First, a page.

Why chess for special education students?
I have been honored to be asked to present at the spring conference of the Association of Teachers of Mathematics in Massachusetts on March 19, 2016. My talk is
Chess: I’m Me; You’re You; Let’s Play
Description: Compulsory fun by playing chess reveals strengths in all math-challenged students, whether they have diagnosed conditions or are just normally shy. From grid reading to strategic thinking, chess expands minds and brings students together in head-to-head friendly competition. Chess mastery is not necessary for the teacher to have. You just need a willingness to see where those 64 squares will lead your students.
How did I get into this?
As a high school music student at Interlochen Arts Academy, I knew a lot of high-achieving math students. The connection between math and music seemed to “play” out in the number of music majors going to the Michigan math competition each year. (I tried the test and was not asked to participate at the state level!) Math talk and the inevitable storytelling of long northern winters created a school rumor that if you really wanted to know math and music, you should play chess. This game, it was said, was the actual bridge between them.
I didn’t take up chess. But the magical imagery stayed with me. A few years ago, a mid-career change turned me into a special education math teacher. Hmm… dare I try chess? So, of course, I went to a musician friend. Who, of course, had six chess boards to lend me.
Here’s what I’ve found:
Every student finds something interesting AND something challenging in chess.
When students play chess, they know that they are playing a game with history. They like participating in this ancient world.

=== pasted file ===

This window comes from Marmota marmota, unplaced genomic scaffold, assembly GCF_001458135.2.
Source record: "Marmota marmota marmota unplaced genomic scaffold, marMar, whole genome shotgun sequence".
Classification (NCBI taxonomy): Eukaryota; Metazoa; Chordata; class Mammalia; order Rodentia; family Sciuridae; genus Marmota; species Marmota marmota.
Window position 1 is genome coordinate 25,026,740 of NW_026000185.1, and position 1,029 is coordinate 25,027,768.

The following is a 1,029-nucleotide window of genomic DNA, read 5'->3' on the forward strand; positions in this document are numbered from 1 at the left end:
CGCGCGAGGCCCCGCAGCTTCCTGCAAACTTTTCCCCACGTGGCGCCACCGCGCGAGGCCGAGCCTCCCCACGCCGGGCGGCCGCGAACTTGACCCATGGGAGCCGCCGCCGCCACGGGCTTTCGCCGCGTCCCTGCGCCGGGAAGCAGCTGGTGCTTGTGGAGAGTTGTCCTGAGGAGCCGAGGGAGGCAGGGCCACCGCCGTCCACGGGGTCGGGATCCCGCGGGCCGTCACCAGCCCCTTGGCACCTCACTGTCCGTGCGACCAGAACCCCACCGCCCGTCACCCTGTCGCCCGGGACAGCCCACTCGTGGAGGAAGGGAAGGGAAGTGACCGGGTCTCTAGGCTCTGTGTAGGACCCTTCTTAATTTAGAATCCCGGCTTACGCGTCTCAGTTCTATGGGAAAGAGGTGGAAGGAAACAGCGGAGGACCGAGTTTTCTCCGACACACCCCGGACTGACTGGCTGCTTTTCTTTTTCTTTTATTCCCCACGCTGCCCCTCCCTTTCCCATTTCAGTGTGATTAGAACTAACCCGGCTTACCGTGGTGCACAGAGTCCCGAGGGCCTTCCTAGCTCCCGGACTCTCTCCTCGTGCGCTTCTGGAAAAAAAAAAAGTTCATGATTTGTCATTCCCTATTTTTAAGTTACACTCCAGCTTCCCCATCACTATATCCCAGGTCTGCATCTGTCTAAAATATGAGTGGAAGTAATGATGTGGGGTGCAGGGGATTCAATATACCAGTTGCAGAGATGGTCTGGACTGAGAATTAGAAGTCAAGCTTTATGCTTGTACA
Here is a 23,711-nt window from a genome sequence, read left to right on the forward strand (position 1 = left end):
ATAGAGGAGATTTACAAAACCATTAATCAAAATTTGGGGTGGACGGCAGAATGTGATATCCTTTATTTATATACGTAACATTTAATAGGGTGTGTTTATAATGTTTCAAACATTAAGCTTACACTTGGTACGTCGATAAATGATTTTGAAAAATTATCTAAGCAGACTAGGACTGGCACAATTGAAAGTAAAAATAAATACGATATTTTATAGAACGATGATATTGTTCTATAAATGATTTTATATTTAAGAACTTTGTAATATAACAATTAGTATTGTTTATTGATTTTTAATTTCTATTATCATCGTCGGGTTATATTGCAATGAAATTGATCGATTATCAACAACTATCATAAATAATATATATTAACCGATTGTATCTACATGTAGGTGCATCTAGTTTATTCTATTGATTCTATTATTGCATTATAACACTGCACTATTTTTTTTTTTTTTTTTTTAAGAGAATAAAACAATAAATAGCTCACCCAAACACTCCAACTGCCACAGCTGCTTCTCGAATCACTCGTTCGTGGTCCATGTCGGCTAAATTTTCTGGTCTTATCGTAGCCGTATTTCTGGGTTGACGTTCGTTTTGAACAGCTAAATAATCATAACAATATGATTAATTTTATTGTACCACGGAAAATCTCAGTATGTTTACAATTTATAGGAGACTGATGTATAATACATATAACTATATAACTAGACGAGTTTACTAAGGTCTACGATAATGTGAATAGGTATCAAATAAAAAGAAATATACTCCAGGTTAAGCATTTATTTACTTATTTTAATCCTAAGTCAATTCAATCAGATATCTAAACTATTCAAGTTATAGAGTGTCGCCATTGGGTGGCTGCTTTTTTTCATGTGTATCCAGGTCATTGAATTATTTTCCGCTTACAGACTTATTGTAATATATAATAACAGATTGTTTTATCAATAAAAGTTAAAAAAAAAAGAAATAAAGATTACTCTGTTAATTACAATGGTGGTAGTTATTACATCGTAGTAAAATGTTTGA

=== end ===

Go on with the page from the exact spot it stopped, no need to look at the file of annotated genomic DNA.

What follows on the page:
Students who don’t consider themselves good enough at anything to compete with others find their Inner Achiever.
Their Inner Achiever likes to win.
Their Inner Achiever learns to lose.
Students come to school ready to play anyone in class, not just their own friends.
Students start anticipating their own and their opponents’ moves. They also like anticipating moves when they watch classmates’ games.
Math becomes visual, strategic, and fun.
Think chess is just for honors kids? Watch a low-achieving student get better than you. I have found that any student might become the best player in the class. Academic grades are not an indicator, nor is emotional stability. The kids you think will not have the patience or the cognition to increase their skills are the kids who will humble you.
There is magic to chess. I still don’t know if it bridges math and music, but it does connect kids to their best and most passionate selves. And from there, I can teach them math.
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